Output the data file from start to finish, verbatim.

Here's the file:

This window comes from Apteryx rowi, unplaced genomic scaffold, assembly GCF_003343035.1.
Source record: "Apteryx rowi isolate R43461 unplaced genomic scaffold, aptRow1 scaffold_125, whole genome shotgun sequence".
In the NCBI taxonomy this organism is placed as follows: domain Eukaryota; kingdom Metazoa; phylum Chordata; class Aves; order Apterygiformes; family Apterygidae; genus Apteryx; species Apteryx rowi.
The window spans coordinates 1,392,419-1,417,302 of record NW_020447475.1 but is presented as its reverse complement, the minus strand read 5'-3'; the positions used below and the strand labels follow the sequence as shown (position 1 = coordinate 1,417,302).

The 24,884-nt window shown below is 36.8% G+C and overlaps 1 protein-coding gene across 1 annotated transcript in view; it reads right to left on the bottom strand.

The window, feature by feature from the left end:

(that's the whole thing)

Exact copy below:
This window comes from Apteryx rowi, unplaced genomic scaffold, assembly GCF_003343035.1.
Source record: "Apteryx rowi isolate R43461 unplaced genomic scaffold, aptRow1 scaffold_125, whole genome shotgun sequence".
In the NCBI taxonomy this organism is placed as follows: domain Eukaryota; kingdom Metazoa; phylum Chordata; class Aves; order Apterygiformes; family Apterygidae; genus Apteryx; species Apteryx rowi.
The window spans coordinates 1,392,419-1,417,302 of record NW_020447475.1 but is presented as its reverse complement, the minus strand read 5'-3'; the positions used below and the strand labels follow the sequence as shown (position 1 = coordinate 1,417,302).

The 24,884-nt window shown below is 36.8% G+C and overlaps 1 protein-coding gene across 1 annotated transcript in view; it reads right to left on the bottom strand.

The window, feature by feature from the left end: